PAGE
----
Heritable genetic variants in key cancer genes link cancer risk with anthropometric traits
Di Giovannantonio M., Harris BHL., Zhang P., Kitchen-Smith I., Xiong L., Sahgal N., Stracquadanio G., Wallace M., Blagden S., Lord S., Harris D., Harris AHL., Buffa FM., Bond GL.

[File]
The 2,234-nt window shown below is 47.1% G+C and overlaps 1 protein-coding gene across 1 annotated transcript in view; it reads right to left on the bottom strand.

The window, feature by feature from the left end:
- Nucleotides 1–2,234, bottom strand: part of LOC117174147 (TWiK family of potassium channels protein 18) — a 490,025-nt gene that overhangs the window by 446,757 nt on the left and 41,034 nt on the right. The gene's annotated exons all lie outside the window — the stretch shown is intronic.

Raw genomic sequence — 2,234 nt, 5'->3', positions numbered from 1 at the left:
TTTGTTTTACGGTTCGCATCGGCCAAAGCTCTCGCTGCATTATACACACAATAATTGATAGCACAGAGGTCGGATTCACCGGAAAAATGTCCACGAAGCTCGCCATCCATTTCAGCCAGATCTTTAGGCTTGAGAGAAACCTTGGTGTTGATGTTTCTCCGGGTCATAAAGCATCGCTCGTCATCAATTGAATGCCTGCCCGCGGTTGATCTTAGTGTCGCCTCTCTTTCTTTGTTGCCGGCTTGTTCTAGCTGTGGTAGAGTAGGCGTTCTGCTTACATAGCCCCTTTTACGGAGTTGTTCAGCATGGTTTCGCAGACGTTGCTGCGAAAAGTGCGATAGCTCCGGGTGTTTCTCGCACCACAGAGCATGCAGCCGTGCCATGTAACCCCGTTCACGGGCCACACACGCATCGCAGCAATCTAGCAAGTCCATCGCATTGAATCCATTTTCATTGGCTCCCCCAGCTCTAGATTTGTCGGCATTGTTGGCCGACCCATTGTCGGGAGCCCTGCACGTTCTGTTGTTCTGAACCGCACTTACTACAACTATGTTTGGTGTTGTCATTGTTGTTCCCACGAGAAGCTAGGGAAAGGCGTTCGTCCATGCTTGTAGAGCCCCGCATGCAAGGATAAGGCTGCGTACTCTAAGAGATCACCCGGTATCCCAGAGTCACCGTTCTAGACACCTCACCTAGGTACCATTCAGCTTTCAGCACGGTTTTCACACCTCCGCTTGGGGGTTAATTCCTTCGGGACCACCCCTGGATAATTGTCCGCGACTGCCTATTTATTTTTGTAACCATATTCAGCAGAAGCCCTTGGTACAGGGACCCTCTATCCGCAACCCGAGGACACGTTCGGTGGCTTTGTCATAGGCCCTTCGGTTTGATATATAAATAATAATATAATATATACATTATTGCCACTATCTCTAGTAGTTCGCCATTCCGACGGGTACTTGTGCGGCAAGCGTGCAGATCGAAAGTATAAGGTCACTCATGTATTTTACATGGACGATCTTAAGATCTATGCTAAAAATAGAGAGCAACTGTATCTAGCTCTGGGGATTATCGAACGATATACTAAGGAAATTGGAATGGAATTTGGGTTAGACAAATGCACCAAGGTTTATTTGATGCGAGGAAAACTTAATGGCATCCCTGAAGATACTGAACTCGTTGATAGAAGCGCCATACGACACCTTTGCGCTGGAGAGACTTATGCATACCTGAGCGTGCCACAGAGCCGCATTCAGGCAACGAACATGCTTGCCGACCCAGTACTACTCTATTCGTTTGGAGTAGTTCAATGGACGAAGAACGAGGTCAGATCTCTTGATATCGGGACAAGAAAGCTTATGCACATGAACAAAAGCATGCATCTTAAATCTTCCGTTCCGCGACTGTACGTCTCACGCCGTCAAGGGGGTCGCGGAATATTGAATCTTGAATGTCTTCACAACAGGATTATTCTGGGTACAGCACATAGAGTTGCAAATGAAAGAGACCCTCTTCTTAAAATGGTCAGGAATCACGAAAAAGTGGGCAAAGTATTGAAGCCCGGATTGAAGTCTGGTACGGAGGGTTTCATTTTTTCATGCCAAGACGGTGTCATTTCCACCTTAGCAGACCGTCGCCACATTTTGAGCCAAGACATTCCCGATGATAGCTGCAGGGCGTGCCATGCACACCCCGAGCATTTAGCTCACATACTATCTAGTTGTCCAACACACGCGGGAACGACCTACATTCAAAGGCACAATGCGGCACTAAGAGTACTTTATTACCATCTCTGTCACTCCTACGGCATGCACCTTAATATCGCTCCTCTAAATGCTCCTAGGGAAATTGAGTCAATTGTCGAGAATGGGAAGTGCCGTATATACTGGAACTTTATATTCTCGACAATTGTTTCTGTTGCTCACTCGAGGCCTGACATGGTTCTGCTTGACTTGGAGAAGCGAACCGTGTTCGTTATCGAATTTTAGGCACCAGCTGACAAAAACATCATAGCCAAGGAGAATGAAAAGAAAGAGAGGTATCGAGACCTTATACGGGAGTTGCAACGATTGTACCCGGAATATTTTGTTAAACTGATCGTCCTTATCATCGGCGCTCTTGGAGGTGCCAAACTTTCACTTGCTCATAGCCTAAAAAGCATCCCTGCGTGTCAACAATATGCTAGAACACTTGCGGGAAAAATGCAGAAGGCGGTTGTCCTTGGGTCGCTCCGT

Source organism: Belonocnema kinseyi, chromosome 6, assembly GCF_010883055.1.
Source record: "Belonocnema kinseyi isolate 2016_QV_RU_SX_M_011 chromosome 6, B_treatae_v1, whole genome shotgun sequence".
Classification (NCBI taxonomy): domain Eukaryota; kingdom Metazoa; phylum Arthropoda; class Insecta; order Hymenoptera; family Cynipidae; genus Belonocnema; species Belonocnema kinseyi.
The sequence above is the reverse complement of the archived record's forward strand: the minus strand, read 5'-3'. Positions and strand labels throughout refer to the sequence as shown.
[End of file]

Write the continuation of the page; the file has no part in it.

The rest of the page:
BackgroundHeight and other anthropometric measures are consistently found to associate with differential cancer risk. However, both genetic and mechanistic insights into these epidemiological associations are notably lacking. Conversely, inherited genetic variants in tumour suppressors and oncogenes increase cancer risk, but little is known about their influence on anthropometric traits.MethodsBy integrating inherited and somatic cancer genetic data from the Genome-Wide Association Study Catalog, expression Quantitative Trait Loci databases and the Cancer Gene Census, we identify SNPs that associate with different cancer types and differential gene expression in at least one tissue type, and explore the potential pleiotropic associations of these SNPs with anthropometric traits through SNP-wise association in a cohort of 500,000 individuals.ResultsWe identify three regulatory SNPs for three important cancer genes, FANCA, MAP3K1 and TP53 that associate with both anthropometric traits and cancer risk. Of particular interest, we identify a previously unrecognised strong association between the rs78378222[C] SNP in the 3' untranslated region (3'-UTR) of TP53 and both increased risk for developing non-melanomatous skin cancer (OR=1.36 (95% 1.31 to 1.41), adjusted p=7.62E−63), brain malignancy (OR=3.12 (2.22 to 4.37), adjusted p=1.43E−12) and increased standing height (adjusted p=2.18E−24, beta=0.073±0.007), lean body mass (adjusted p=8.34E−37, beta=0.073±0.005) and basal metabolic rate (adjusted p=1.13E−31, beta=0.076±0.006), thus offering a novel genetic link between these anthropometric traits and cancer risk.ConclusionOur results clearly demonstrate that heritable variants in key cancer genes can associate with both differential cancer risk and anthropometric traits in the general population, thereby lending support for a genetic basis for linking these human phenotypes.